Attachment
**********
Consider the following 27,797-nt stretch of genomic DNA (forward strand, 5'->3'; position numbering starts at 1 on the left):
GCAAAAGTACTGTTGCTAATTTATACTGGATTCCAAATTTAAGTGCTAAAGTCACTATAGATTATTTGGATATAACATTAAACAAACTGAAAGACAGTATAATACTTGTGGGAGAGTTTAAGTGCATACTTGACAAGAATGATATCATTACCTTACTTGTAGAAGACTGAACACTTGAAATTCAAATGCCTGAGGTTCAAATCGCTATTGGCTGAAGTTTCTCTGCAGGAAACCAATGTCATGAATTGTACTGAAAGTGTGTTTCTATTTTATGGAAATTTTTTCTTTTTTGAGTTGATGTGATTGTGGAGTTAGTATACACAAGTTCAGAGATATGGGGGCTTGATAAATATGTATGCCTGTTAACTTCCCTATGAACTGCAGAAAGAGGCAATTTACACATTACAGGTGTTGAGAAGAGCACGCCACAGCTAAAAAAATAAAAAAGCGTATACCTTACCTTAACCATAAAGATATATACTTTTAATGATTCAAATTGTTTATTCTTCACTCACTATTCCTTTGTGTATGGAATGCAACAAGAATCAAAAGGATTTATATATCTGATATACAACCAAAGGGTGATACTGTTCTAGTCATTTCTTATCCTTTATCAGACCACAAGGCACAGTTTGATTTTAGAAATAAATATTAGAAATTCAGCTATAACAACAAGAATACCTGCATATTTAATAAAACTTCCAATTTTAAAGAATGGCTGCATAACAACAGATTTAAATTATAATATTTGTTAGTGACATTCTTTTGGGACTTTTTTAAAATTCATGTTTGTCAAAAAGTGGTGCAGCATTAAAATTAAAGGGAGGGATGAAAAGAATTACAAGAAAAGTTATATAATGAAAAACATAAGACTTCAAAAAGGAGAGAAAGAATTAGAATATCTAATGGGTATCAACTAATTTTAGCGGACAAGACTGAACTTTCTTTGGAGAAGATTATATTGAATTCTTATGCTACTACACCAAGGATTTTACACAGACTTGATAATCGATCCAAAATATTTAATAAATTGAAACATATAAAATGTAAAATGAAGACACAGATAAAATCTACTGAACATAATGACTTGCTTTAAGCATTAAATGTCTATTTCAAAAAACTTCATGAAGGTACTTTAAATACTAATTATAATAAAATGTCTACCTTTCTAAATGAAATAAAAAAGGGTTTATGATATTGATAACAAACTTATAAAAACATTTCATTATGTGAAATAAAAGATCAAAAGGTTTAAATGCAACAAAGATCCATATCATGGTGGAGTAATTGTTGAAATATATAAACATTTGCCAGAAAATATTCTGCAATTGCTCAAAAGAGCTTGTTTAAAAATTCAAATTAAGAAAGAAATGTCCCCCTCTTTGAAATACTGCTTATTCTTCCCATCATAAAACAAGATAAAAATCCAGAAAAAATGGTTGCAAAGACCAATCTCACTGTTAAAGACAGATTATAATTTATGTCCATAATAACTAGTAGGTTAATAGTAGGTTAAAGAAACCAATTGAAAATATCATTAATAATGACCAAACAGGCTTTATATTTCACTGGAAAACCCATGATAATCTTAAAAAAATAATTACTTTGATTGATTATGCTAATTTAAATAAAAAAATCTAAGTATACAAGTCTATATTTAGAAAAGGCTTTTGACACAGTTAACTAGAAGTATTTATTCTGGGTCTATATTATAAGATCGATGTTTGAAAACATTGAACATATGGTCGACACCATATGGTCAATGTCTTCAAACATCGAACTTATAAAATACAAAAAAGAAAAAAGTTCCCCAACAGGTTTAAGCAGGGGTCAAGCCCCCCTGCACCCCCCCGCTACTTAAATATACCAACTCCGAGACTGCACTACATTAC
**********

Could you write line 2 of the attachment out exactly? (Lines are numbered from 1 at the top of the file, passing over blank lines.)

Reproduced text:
GCAAAAGTACTGTTGCTAATTTATACTGGATTCCAAATTTAAGTGCTAAAGTCACTATAGATTATTTGGATATAACATTAAACAAACTGAAAGACAGTATAATACTTGTGGGAGAGTTTAAGTGCATACTTGACAAGAATGATATCATTACCTTACTTGTAGAAGACTGAACACTTGAAATTCAAATGCCTGAGGTTCAAATCGCTATTGGCTGAAGTTTCTCTGCAGGAAACCAATGTCATGAATTGTACTGAAAGTGTGTTTCTATTTTATGGAAATTTTTTCTTTTTTGAGTTGATGTGATTGTGGAGTTAGTATACACAAGTTCAGAGATATGGGGGCTTGATAAATATGTATGCCTGTTAACTTCCCTATGAACTGCAGAAAGAGGCAATTTACACATTACAGGTGTTGAGAAGAGCACGCCACAGCTAAAAAAATAAAAAAGCGTATACCTTACCTTAACCATAAAGATATATACTTTTAATGATTCAAATTGTTTATTCTTCACTCACTATTCCTTTGTGTATGGAATGCAACAAGAATCAAAAGGATTTATATATCTGATATACAACCAAAGGGTGATACTGTTCTAGTCATTTCTTATCCTTTATCAGACCACAAGGCACAGTTTGATTTTAGAAATAAATATTAGAAATTCAGCTATAACAACAAGAATACCTGCATATTTAATAAAACTTCCAATTTTAAAGAATGGCTGCATAACAACAGATTTAAATTATAATATTTGTTAGTGACATTCTTTTGGGACTTTTTTAAAATTCATGTTTGTCAAAAAGTGGTGCAGCATTAAAATTAAAGGGAGGGATGAAAAGAATTACAAGAAAAGTTATATAATGAAAAACATAAGACTTCAAAAAGGAGAGAAAGAATTAGAATATCTAATGGGTATCAACTAATTTTAGCGGACAAGACTGAACTTTCTTTGGAGAAGATTATATTGAATTCTTATGCTACTACACCAAGGATTTTACACAGACTTGATAATCGATCCAAAATATTTAATAAATTGAAACATATAAAATGTAAAATGAAGACACAGATAAAATCTACTGAACATAATGACTTGCTTTAAGCATTAAATGTCTATTTCAAAAAACTTCATGAAGGTACTTTAAATACTAATTATAATAAAATGTCTACCTTTCTAAATGAAATAAAAAAGGGTTTATGATATTGATAACAAACTTATAAAAACATTTCATTATGTGAAATAAAAGATCAAAAGGTTTAAATGCAACAAAGATCCATATCATGGTGGAGTAATTGTTGAAATATATAAACATTTGCCAGAAAATATTCTGCAATTGCTCAAAAGAGCTTGTTTAAAAATTCAAATTAAGAAAGAAATGTCCCCCTCTTTGAAATACTGCTTATTCTTCCCATCATAAAACAAGATAAAAATCCAGAAAAAATGGTTGCAAAGACCAATCTCACTGTTAAAGACAGATTATAATTTATGTCCATAATAACTAGTAGGTTAATAGTAGGTTAAAGAAACCAATTGAAAATATCATTAATAATGACCAAACAGGCTTTATATTTCACTGGAAAACCCATGATAATCTTAAAAAAATAATTACTTTGATTGATTATGCTAATTTAAATAAAAAAATCTAAGTATACAAGTCTATATTTAGAAAAGGCTTTTGACACAGTTAACTAGAAGTATTTATTCTGGGTCTATATTATAAGATCGATGTTTGAAAACATTGAACATATGGTCGACACCATATGGTCAATGTCTTCAAACATCGAACTTATAAAATACAAAAAAGAAAAAAGTTCCCCAACAGGTTTAAGCAGGGGTCAAGCCCCCCTGCACCCCCCCGCTACTTAAATATACCAACTCCGAGACTGCACTACATTAC